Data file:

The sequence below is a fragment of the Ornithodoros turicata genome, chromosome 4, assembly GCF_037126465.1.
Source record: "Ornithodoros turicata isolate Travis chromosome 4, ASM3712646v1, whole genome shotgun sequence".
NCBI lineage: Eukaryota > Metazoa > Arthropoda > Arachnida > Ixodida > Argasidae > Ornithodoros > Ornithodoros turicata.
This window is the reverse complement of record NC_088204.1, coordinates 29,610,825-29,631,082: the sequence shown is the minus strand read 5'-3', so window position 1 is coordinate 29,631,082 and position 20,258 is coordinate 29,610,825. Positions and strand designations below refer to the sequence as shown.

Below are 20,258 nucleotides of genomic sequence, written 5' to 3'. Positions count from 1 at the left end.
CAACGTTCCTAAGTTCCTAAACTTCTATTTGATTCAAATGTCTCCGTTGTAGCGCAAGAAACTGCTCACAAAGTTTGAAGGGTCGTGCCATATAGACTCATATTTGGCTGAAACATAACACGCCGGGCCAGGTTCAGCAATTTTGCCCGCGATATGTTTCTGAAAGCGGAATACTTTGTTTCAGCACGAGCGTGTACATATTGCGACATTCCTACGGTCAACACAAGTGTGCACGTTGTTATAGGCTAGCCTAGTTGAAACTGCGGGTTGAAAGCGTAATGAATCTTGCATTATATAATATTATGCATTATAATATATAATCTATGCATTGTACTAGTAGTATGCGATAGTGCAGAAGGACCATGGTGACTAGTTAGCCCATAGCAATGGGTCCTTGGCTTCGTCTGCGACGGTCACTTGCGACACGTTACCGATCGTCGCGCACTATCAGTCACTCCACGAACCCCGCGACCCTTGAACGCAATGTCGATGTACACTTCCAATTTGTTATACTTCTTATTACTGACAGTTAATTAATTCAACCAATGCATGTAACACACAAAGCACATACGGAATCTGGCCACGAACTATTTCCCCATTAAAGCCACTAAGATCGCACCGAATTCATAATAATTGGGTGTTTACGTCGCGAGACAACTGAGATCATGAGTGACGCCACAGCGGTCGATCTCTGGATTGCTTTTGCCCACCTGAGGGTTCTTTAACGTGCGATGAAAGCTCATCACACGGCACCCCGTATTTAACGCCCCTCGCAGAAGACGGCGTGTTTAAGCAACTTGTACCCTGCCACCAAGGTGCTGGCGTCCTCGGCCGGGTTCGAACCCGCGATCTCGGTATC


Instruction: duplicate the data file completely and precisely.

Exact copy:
The sequence below is a fragment of the Ornithodoros turicata genome, chromosome 4, assembly GCF_037126465.1.
Source record: "Ornithodoros turicata isolate Travis chromosome 4, ASM3712646v1, whole genome shotgun sequence".
NCBI lineage: Eukaryota > Metazoa > Arthropoda > Arachnida > Ixodida > Argasidae > Ornithodoros > Ornithodoros turicata.
This window is the reverse complement of record NC_088204.1, coordinates 29,610,825-29,631,082: the sequence shown is the minus strand read 5'-3', so window position 1 is coordinate 29,631,082 and position 20,258 is coordinate 29,610,825. Positions and strand designations below refer to the sequence as shown.

Below are 20,258 nucleotides of genomic sequence, written 5' to 3'. Positions count from 1 at the left end.
CAACGTTCCTAAGTTCCTAAACTTCTATTTGATTCAAATGTCTCCGTTGTAGCGCAAGAAACTGCTCACAAAGTTTGAAGGGTCGTGCCATATAGACTCATATTTGGCTGAAACATAACACGCCGGGCCAGGTTCAGCAATTTTGCCCGCGATATGTTTCTGAAAGCGGAATACTTTGTTTCAGCACGAGCGTGTACATATTGCGACATTCCTACGGTCAACACAAGTGTGCACGTTGTTATAGGCTAGCCTAGTTGAAACTGCGGGTTGAAAGCGTAATGAATCTTGCATTATATAATATTATGCATTATAATATATAATCTATGCATTGTACTAGTAGTATGCGATAGTGCAGAAGGACCATGGTGACTAGTTAGCCCATAGCAATGGGTCCTTGGCTTCGTCTGCGACGGTCACTTGCGACACGTTACCGATCGTCGCGCACTATCAGTCACTCCACGAACCCCGCGACCCTTGAACGCAATGTCGATGTACACTTCCAATTTGTTATACTTCTTATTACTGACAGTTAATTAATTCAACCAATGCATGTAACACACAAAGCACATACGGAATCTGGCCACGAACTATTTCCCCATTAAAGCCACTAAGATCGCACCGAATTCATAATAATTGGGTGTTTACGTCGCGAGACAACTGAGATCATGAGTGACGCCACAGCGGTCGATCTCTGGATTGCTTTTGCCCACCTGAGGGTTCTTTAACGTGCGATGAAAGCTCATCACACGGCACCCCGTATTTAACGCCCCTCGCAGAAGACGGCGTGTTTAAGCAACTTGTACCCTGCCACCAAGGTGCTGGCGTCCTCGGCCGGGTTCGAACCCGCGATCTCGGTATC